Both London and Scottish Flight Information Services (FIS) provide assistance to General Aviation (GA), Military and Commercial Aircraft within the Class G airspace, outside of controlled airspace, covering the whole of the UK. Pilots don’t have to call and use the service, but here’s some information on why we think you should consider it….
At NATS we believe increasing diversity in engineering is vital for several reasons, not least because we need to expand the pool of engineering talent (both male and female) as our needs evolve, but also because we have some truly ground-breaking developments on the horizon.
As the flying season is now well underway, we thought we’d provide a deeper look over the coming weeks, at some of the services that are available to pilots. Today we’re starting with the Lower Airspace Radar Service (LARS).
Last month we launched Airspace Explorer, our flight tracking and airspace education app and as such, I’ve been digging into how our airspace is made up and how it remains the foundation of our aviation industry. Today I’m looking at airspace classifications, the differences between them and what they mean for the people who fly through them.
NATS manages UK airspace from our two centres – one in Swanwick and the other in Prestwick, Ayrshire – and the air traffic controllers who work there use radar to safely guide aircraft that might be hundreds of miles away.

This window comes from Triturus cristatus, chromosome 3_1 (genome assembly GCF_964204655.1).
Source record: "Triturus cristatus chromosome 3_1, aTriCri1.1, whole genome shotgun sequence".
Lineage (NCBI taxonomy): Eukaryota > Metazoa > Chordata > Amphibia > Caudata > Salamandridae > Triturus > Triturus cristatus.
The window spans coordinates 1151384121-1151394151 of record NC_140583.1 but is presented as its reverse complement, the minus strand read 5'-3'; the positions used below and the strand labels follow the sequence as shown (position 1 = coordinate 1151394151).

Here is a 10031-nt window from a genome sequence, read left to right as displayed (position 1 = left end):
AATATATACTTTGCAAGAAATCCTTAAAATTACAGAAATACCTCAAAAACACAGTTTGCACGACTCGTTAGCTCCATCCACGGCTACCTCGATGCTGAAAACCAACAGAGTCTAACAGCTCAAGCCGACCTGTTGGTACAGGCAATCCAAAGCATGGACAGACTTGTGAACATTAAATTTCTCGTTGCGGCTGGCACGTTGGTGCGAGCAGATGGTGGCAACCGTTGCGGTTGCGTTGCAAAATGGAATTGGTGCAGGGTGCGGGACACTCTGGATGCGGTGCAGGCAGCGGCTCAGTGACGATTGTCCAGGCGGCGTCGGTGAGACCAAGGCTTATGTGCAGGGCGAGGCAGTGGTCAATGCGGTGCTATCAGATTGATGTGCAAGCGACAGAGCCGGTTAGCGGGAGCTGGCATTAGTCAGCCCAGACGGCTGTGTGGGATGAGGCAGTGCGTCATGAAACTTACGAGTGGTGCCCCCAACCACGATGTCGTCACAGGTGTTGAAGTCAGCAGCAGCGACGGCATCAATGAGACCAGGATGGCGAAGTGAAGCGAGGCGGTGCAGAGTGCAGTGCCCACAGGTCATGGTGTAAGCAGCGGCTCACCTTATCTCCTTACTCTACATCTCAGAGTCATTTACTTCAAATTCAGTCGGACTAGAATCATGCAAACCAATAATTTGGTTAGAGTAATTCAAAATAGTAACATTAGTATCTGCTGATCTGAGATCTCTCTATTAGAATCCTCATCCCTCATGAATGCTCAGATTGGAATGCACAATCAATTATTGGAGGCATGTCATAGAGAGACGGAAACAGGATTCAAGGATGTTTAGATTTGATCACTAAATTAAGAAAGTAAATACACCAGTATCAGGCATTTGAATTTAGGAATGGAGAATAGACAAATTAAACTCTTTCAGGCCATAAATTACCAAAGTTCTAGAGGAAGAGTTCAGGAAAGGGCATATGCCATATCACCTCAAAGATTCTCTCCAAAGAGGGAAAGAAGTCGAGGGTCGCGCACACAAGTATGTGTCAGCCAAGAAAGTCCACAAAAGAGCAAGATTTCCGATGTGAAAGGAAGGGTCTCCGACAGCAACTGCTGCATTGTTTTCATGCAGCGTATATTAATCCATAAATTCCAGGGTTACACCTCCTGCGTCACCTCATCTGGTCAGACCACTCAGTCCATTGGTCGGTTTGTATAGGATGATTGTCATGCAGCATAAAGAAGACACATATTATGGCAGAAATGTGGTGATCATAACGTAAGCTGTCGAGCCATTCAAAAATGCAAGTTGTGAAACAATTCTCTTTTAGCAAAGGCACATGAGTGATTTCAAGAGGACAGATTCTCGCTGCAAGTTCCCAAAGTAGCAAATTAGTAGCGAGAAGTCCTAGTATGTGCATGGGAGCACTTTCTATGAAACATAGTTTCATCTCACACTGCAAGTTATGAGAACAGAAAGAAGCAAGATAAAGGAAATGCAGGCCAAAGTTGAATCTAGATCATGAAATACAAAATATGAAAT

Last week we launched Airspace Explorer, our beta app that uses real radar data to track aircraft in the UK. One of the things we want to achieve was to highlight the importance and structure of our airspace – the invisible and hidden road network in the sky in which our controllers manage flows of air traffic.
Earlier today we announced the launch of our beta flight tracking app, Airspace Explorer and I wanted to share with you some of my favourite features.
Aircraft are hit by lightning far more frequently than you might think and, although this could cause serious damage and result in lengthy delays, most of the time it goes completely unnoticed.
Here at Abertay University we love making games and that’s what makes Gamejams so appealing, even more so when NATS laid down a challenge to us.
If you’re reading this at your desk in a warm office, spare a thought for the NATS engineers who are exposed to the elements, all year round working to keep the skies safe.